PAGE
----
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Advertisements pervade the world around us. Some people complain, some people consume, all people see. The general public has little say over the images and messages that fill our day, and companies pay for the right to that presence.

Graffiti proliferates in urban areas, and wherever else vandals find themselves. People (those in power/with money) complain about graffiti, and other people (who rely on the former people to earn their livings and promotions and generate business) are concerned enough about it to spend money to have it cleaned up, painted over, covered, and post police officers, motion sensors, and video cameras in strategic locations to prevent it.

Graffiti is the poor man's advertising. It is his control over the aesthetic of his environment. He is not selling a product, but is rather exerting his very presence through paint. Handstyles, throwies, and stencils say my name is ***** (never a legal name,) and I am here. And here. And up here, too. His message is not complicated or offensive (usually,) but it is generally objectionable because he has no right to touch things that aren't his. Producers are not happy about having to acknowledge that their systematic right to resources can be subverted.

As subcultures catch on and mainstream youth are influenced by counterculture, graffiti is appropriated for marketability. Glyph fonts sell 3 ring binders to middle schoolers. Graffiti is commodified. ***** is commodified. If ***** were a product we could purchase, would his self-advertisement suddenly become less of an eye-sore? If ***** saw his branding as a reductive attempt at exerting his self-identity, would he question his actions?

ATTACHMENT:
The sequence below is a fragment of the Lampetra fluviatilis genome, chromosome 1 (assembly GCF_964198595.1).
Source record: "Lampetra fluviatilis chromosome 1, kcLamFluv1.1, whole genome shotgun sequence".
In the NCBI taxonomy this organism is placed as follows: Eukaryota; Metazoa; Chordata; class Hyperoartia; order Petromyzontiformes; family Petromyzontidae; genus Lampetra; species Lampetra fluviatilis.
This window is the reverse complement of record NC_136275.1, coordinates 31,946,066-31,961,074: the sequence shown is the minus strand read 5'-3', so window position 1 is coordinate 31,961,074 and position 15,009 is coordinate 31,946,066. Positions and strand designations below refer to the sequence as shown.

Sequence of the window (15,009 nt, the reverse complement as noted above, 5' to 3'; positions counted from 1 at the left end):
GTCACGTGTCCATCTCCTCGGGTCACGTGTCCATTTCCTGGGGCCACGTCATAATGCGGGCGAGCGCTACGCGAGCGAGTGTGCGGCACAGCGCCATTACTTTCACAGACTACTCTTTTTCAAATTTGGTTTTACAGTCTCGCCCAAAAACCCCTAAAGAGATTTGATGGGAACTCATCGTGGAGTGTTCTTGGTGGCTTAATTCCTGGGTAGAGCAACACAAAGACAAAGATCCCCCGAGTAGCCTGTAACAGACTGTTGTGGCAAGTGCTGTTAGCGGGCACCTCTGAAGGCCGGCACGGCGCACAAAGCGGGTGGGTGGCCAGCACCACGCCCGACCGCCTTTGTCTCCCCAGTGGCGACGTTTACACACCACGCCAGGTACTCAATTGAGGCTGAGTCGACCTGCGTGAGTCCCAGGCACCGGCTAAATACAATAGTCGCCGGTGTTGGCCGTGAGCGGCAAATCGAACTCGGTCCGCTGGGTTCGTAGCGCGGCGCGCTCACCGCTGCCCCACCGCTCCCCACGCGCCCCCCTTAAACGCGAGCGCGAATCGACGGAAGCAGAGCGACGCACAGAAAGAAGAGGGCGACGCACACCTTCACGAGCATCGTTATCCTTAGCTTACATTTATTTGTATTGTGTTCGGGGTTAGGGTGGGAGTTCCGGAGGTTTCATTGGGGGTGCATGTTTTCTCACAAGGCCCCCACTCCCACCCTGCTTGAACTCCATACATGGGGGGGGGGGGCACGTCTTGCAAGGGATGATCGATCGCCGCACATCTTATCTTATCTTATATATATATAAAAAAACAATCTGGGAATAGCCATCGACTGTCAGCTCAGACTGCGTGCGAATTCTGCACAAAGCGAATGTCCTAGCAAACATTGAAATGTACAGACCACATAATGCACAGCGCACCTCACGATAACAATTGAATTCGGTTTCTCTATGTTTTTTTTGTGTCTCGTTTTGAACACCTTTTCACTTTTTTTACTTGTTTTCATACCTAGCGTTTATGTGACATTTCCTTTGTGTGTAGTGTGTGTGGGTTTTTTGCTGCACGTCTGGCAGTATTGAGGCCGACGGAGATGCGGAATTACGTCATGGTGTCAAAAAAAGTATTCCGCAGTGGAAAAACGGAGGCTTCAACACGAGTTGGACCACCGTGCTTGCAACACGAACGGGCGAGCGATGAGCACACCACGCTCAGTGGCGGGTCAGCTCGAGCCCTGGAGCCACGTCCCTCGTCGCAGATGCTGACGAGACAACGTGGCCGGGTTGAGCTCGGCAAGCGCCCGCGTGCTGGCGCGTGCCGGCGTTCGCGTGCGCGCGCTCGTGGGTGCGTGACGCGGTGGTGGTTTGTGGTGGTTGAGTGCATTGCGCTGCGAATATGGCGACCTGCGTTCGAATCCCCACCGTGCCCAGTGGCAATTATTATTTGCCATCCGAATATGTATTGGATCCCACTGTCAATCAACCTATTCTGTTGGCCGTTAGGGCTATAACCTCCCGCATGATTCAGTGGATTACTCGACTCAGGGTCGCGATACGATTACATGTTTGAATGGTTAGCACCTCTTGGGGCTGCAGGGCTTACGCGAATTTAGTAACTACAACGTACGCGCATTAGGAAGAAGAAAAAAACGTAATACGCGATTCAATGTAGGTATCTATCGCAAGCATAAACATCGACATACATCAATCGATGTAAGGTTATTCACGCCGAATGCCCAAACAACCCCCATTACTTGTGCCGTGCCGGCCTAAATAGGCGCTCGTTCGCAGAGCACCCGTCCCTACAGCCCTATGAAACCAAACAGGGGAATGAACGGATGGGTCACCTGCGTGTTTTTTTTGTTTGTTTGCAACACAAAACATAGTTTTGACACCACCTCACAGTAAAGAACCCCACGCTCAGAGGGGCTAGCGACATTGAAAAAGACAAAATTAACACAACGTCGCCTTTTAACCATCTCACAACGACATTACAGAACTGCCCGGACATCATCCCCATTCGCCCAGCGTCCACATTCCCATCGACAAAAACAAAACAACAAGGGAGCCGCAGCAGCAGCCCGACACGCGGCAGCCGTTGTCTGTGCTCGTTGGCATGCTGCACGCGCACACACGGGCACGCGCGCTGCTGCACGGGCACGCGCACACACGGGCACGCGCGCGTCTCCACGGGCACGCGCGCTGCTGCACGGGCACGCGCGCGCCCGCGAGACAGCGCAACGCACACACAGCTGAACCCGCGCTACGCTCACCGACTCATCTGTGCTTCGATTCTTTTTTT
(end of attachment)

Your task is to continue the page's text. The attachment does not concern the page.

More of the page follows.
By copyrighting the local graf tagger's mark, I call the attention of people who constantly unsee things they do not understand. By interacting with someone else's work, I engage them either in what they may perceive to be collaboration or competition. The street art world (which typically designates arranged collaboration as "So-and-So vs Otherguyoner") has rules, and I may be breaking them. By choosing wheatpaste posters, I show solidarity with their craft. I am not defacing their work and covering it up. I am joining them in their irreverence for that wall and the concept behind the fact that some unknown body owns it. Nobody is going to tear my work down without going through as much effort as it would take to erase that *****. Maybe, though, ***** will sense the threat of his mark being coopted, or worse, unrecognized and glossed over. Maybe he will think bigger.

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